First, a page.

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U.S. Questions Russian Cease-Fire Compliance In Georgia


WASHINGTON (Reuters) -- Questions about whether Russia has fully complied with cease-fire agreements in Georgia will be discussed at talks starting this week in Geneva, the U.S. State Department has said.

Assistant Secretary of State Dan Fried will represent the United States at the talks starting on October 15 between Russia and Georgia, State Department spokesman Sean McCormack said.

He said Tbilisi, a U.S. ally, still had "serious concerns" about the location of Russian forces and the overall numbers of Russian troops remaining in separatist regions of Georgia.

"There are still open questions," he said. "I would expect that the issues of geography that we've talked about as well as issues of overall numbers that we talked about are going to be front and center during those October 15 discussions," McCormack told reporters.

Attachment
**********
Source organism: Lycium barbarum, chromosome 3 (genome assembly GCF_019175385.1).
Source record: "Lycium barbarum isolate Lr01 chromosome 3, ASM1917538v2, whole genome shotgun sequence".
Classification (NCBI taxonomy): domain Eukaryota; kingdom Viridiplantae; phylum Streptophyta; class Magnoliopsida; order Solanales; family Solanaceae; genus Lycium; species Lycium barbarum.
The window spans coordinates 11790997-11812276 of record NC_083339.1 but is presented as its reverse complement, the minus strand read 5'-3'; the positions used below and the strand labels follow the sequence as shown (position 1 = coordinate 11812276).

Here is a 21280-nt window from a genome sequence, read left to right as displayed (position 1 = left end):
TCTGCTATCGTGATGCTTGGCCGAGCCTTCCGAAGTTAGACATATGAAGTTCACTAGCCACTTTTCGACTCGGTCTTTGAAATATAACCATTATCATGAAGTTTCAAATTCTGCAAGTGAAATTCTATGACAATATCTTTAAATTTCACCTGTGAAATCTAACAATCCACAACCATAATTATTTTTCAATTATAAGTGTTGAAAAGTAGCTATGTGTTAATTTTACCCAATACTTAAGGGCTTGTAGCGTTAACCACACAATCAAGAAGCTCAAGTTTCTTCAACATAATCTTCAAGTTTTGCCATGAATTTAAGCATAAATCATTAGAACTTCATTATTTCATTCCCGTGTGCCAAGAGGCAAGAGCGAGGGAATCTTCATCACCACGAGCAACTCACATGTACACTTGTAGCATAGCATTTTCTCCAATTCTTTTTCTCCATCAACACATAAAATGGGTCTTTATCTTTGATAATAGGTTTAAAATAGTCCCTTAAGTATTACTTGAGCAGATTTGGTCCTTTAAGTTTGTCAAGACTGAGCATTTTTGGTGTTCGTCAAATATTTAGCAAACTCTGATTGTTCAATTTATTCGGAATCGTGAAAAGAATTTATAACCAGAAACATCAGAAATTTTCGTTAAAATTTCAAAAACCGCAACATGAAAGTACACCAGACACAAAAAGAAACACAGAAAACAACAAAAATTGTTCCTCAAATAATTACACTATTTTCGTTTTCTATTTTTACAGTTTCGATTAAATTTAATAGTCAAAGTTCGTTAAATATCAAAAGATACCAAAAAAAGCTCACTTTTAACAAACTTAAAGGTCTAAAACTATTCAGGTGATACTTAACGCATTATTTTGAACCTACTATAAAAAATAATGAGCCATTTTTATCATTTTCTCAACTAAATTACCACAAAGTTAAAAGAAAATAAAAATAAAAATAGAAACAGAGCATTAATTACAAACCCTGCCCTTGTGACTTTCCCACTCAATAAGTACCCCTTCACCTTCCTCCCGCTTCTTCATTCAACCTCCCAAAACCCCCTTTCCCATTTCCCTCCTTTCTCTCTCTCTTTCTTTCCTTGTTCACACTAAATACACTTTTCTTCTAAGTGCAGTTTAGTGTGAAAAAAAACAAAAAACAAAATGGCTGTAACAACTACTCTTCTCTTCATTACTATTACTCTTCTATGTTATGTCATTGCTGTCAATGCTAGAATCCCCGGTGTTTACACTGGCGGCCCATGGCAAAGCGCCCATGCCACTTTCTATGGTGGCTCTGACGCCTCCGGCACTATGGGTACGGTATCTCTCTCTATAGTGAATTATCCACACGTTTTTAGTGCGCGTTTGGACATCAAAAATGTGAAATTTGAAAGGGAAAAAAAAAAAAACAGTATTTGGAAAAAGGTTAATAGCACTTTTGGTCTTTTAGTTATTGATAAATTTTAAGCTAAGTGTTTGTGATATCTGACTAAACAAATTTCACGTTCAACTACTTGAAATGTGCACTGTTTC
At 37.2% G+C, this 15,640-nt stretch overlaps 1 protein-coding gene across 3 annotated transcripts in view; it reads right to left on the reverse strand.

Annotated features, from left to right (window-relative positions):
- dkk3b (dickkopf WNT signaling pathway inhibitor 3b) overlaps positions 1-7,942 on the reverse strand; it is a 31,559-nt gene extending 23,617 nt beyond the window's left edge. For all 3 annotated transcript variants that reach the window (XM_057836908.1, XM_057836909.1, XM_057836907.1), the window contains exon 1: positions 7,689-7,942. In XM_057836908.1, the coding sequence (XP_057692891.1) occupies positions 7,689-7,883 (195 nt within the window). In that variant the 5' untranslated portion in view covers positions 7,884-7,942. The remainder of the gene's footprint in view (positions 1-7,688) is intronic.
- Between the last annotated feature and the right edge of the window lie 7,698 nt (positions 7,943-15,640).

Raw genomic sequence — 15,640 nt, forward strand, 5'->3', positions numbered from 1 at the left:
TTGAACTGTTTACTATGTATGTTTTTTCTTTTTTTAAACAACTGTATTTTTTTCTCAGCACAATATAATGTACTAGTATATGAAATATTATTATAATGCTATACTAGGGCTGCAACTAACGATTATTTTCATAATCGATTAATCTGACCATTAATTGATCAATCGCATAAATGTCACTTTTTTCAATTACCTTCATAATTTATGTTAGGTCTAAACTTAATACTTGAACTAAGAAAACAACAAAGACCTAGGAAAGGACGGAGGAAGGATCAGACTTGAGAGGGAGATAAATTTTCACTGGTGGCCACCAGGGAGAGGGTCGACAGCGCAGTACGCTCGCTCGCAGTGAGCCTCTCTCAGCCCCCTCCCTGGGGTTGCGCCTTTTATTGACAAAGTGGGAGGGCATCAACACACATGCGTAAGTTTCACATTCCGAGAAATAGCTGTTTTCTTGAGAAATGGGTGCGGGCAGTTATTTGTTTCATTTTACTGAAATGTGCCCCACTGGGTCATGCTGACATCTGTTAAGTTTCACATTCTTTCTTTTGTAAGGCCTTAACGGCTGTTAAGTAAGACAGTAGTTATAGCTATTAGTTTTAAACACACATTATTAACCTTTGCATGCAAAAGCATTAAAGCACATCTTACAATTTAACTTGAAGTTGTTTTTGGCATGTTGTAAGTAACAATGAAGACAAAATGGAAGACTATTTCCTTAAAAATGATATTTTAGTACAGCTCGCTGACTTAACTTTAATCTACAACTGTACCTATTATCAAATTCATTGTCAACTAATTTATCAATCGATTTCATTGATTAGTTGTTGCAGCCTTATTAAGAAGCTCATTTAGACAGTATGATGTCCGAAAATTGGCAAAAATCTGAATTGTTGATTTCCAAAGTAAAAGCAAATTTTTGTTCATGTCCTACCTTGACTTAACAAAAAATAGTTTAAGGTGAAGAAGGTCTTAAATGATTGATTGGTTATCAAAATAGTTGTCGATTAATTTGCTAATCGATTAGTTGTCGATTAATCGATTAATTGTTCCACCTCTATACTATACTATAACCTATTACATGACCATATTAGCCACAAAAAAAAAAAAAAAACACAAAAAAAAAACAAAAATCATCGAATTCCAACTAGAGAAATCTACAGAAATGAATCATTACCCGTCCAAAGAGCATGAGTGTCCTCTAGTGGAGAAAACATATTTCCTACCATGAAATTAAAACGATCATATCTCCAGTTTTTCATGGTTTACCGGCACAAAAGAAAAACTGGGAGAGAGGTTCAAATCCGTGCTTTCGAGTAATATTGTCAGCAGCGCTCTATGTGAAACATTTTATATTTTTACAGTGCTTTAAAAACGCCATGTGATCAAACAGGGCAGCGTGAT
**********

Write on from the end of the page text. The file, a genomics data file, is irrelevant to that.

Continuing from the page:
Months of skirmishes between separatists and Georgian troops erupted into war in August when Georgia sent troops and tanks to retake the pro-Russian rebel region of South Ossetia, which threw off Tbilisi's rule in 1991-92.

Russia responded with a powerful counterstrike that drove the Georgian Army out of South Ossetia.

Moscow's troops then pushed farther into Georgia, saying they needed to prevent more Georgian attacks.

Probably the most important outstanding issue, McCormack said, is that Moscow intends to keep 7,600 troops in South Ossetia and Abkhazia, another separatist area of Georgia -- more than twice the number that had been in those two areas before the war started.

But a cease-fire agreement that was signed in August said that Russia had to go back to its preconflict deployments, he said.

The Georgians also have questioned Russia's continued troop presence in the upper Kodori Gorge region of Abkhazia and the Akhalgori region of South Ossetia, McCormack said.
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